Perhaps your condo association can approach the nursery re: the centipede problem. With luck, they will work with you.

http://www.ipm.ucdavis.edu/PMG/PESTNOTES/pn7472.html
 
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Old 06-10-09, 10:39 PM
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Today, centipedes are smaller; the largest specimens living in tropical climates can grow up to a foot in length. Most centipedes are smaller than that, usually only a few inches in length.
 
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Old 06-11-09, 03:32 PM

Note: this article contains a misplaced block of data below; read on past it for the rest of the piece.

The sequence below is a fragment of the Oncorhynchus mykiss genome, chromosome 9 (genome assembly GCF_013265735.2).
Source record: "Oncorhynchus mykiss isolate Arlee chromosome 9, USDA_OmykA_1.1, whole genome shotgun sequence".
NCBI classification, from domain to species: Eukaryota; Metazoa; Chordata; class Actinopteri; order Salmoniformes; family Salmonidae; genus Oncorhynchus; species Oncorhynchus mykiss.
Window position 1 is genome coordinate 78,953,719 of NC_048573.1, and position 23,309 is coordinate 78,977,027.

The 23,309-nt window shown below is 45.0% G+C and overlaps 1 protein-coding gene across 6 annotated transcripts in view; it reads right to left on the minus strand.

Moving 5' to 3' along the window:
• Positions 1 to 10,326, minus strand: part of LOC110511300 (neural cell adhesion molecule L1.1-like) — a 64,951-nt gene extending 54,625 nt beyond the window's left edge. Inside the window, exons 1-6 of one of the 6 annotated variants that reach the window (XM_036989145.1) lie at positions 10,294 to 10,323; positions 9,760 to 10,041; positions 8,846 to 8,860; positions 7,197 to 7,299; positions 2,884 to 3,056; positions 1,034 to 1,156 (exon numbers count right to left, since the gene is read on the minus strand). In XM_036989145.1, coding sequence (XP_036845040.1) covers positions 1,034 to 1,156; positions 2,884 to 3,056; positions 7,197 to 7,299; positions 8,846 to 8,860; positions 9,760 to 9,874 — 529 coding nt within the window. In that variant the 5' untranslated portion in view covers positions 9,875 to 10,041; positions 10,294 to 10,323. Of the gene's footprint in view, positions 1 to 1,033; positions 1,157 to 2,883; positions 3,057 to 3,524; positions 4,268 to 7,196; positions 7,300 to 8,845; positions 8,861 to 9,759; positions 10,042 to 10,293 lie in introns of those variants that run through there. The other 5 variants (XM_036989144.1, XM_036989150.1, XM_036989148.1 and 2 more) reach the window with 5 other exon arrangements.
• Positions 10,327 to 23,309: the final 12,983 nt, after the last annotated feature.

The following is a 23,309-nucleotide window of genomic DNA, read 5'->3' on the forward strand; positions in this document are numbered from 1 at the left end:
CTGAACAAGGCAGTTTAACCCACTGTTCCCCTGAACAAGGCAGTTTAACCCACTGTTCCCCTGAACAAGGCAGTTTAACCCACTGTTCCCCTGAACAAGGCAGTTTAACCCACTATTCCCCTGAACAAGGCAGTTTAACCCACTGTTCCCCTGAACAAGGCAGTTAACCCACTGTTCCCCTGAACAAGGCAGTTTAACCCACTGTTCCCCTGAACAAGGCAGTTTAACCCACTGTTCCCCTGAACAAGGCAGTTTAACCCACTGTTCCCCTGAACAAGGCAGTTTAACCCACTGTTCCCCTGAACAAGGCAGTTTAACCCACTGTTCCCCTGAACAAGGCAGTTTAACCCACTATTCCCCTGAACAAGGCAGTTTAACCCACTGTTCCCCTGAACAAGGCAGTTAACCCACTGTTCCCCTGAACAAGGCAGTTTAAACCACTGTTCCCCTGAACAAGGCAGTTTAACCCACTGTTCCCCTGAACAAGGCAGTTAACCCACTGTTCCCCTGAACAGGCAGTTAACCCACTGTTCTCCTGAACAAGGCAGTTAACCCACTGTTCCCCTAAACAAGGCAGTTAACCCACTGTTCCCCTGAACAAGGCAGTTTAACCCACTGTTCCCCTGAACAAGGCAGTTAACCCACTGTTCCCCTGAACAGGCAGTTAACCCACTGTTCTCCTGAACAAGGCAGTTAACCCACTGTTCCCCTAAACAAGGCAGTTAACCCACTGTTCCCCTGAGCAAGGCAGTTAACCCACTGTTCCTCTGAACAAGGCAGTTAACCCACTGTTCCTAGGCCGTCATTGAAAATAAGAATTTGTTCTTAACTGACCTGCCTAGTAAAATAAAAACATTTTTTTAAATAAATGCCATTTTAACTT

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Originally Posted by aaroni View Post
Today, centipedes are smaller; the largest specimens living in tropical climates can grow up to a foot in length. Most centipedes are smaller than that, usually only a few inches in length.
This thread is specific to house centipedes in New Jersey where a few inches is WAY too big.